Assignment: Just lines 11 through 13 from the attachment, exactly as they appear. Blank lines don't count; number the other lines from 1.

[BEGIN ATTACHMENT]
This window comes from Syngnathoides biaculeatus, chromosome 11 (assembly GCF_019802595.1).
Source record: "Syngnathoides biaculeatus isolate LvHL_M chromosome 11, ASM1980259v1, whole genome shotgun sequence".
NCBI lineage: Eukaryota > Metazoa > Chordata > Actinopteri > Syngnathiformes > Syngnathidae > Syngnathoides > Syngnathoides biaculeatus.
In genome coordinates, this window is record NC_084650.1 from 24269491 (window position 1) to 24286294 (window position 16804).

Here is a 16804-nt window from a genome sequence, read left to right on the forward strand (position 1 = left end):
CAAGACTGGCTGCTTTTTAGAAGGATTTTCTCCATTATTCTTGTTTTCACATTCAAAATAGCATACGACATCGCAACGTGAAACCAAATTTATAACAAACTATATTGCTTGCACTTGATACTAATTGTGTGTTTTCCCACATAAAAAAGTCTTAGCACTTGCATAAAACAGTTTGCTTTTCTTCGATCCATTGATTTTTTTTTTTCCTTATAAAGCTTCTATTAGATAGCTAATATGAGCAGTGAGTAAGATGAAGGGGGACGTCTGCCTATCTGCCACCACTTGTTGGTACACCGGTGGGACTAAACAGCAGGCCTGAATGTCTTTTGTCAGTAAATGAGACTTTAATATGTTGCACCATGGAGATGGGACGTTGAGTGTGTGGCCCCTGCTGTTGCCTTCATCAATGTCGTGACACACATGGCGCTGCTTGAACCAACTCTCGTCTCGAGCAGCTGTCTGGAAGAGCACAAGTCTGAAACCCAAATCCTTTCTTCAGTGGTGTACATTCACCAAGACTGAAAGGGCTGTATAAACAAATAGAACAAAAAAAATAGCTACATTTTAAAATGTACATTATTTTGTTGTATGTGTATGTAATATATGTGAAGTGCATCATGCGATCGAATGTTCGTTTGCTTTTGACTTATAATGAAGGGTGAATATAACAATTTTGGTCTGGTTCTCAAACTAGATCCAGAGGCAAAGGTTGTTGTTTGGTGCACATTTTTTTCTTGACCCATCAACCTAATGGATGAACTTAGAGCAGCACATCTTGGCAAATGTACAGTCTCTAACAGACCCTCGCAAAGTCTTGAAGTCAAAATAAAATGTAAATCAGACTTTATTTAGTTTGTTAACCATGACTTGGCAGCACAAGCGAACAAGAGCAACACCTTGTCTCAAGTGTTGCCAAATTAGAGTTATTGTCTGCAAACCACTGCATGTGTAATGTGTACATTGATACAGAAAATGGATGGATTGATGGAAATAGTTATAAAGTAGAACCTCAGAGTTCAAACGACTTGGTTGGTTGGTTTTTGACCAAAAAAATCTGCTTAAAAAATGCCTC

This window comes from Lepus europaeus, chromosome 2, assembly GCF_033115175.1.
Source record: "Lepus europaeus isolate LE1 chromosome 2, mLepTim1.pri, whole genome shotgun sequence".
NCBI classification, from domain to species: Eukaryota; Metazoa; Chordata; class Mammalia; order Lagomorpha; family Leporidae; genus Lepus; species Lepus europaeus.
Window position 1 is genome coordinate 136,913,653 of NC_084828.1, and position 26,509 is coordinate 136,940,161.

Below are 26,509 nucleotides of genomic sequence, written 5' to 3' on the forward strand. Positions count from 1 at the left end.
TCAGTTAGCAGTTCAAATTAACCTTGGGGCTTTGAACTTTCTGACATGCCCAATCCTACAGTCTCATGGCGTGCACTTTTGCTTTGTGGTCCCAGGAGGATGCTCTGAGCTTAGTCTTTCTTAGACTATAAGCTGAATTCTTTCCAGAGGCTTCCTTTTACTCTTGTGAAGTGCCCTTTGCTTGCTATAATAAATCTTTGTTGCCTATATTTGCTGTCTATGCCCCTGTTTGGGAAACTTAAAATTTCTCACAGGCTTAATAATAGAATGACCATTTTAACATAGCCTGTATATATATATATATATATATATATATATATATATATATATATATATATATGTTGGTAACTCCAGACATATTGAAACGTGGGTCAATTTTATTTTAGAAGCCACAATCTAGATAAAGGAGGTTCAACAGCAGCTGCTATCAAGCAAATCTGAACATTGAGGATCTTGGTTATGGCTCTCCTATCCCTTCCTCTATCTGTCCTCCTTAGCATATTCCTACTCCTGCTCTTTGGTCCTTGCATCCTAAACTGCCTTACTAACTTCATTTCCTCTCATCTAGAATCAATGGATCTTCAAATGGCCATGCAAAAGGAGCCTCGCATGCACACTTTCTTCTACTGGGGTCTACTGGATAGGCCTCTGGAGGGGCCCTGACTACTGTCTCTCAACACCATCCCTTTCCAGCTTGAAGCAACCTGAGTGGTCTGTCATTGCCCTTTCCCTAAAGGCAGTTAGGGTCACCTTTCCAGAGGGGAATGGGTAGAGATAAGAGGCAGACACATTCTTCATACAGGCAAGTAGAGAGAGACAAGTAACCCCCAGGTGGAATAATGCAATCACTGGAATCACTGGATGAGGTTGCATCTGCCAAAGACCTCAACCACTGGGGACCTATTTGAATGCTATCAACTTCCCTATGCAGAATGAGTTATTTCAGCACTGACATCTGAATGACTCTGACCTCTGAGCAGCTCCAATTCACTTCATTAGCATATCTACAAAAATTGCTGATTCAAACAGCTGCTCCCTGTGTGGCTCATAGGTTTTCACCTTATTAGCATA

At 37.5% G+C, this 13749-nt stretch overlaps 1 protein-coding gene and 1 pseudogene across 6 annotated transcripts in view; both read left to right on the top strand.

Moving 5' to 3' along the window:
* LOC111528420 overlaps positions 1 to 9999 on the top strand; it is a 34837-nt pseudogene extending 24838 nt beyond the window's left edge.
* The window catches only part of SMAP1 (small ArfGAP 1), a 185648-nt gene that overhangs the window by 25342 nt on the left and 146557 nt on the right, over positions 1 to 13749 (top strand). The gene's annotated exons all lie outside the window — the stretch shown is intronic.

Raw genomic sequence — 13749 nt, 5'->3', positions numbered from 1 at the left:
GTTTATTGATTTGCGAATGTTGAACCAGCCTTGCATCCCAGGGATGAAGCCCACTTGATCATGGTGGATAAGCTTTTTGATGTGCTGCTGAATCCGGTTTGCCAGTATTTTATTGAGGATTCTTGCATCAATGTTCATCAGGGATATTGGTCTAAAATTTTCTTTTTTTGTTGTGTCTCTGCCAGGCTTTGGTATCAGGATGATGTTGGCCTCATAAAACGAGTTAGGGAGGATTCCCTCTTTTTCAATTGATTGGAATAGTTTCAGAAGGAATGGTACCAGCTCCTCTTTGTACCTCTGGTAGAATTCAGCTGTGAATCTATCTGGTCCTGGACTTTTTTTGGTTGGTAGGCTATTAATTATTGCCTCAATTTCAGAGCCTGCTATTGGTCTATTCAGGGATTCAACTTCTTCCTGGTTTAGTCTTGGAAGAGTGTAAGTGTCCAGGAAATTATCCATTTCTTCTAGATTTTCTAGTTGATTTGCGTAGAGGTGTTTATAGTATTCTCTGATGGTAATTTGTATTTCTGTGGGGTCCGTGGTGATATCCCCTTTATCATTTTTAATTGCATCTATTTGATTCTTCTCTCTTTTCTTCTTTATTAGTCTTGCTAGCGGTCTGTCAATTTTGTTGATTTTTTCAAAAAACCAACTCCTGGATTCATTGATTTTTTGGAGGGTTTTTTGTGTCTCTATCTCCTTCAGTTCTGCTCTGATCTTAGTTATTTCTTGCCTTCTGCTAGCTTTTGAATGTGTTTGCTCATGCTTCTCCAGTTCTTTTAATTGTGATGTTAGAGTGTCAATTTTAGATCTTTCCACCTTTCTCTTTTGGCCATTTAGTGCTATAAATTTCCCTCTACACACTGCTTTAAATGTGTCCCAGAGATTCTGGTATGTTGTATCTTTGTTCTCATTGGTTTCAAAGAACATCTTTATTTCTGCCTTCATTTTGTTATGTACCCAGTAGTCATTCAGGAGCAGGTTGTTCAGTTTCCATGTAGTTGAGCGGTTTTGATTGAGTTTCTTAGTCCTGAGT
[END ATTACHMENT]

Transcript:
Below are 26,509 nucleotides of genomic sequence, written 5' to 3' on the forward strand. Positions count from 1 at the left end.
TCAGTTAGCAGTTCAAATTAACCTTGGGGCTTTGAACTTTCTGACATGCCCAATCCTACAGTCTCATGGCGTGCACTTTTGCTTTGTGGTCCCAGGAGGATGCTCTGAGCTTAGTCTTTCTTAGACTATAAGCTGAATTCTTTCCAGAGGCTTCCTTTTACTCTTGTGAAGTGCCCTTTGCTTGCTATAATAAATCTTTGTTGCCTATATTTGCTGTCTATGCCCCTGTTTGGGAAACTTAAAATTTCTCACAGGCTTAATAATAGAATGACCATTTTAACATAGCCTGTATATATATATATATATATATATATATATATATATATATATATATATATATGTTGGTAACTCCAGACATATTGAAACGTGGGTCAATTTTATTTTAGAAGCCACAATCTAGATAAAGGAGGTTCAACAGCAGCTGCTATCAAGCAAATCTGAACATTGAGGATCTTGGTTATGGCTCTCCTATCCCTTCCTCTATCTGTCCTCCTTAGCATATTCCTACTCCTGCTCTTTGGTCCTTGCATCCTAAACTGCCTTACTAACTTCATTTCCTCTCATCTAGAATCAATGGATCTTCAAATGGCCATGCAAAAGGAGCCTCGCATGCACACTTTCTTCTACTGGGGTCTACTGGATAGGCCTCTGGAGGGGCCCTGACTACTGTCTCTCAACACCATCCCTTTCCAGCTTGAAGCAACCTGAGTGGTCTGTCATTGCCCTTTCCCTAAAGGCAGTTAGGGTCACCTTTCCAGAGGGGAATGGGTAGAGATAAGAGGCAGACACATTCTTCATACAGGCAAGTAGAGAGAGACAAGTAACCCCCAGGTGGAATAATGCAATCACTGGAATCACTGGATGAGGTTGCATCTGCCAAAGACCTCAACCACTGGGGACCTATTTGAATGCTATCAACTTCCCTATGCAGAATGAGTTATTTCAGCACTGACATCTGAATGACTCTGACCTCTGAGCAGCTCCAATTCACTTCATTAGCATATCTACAAAAATTGCTGATTCAAACAGCTGCTCCCTGTGTGGCTCATAGGTTTTCACCTTATTAGCATA

At 37.5% G+C, this 13749-nt stretch overlaps 1 protein-coding gene and 1 pseudogene across 6 annotated transcripts in view; both read left to right on the top strand.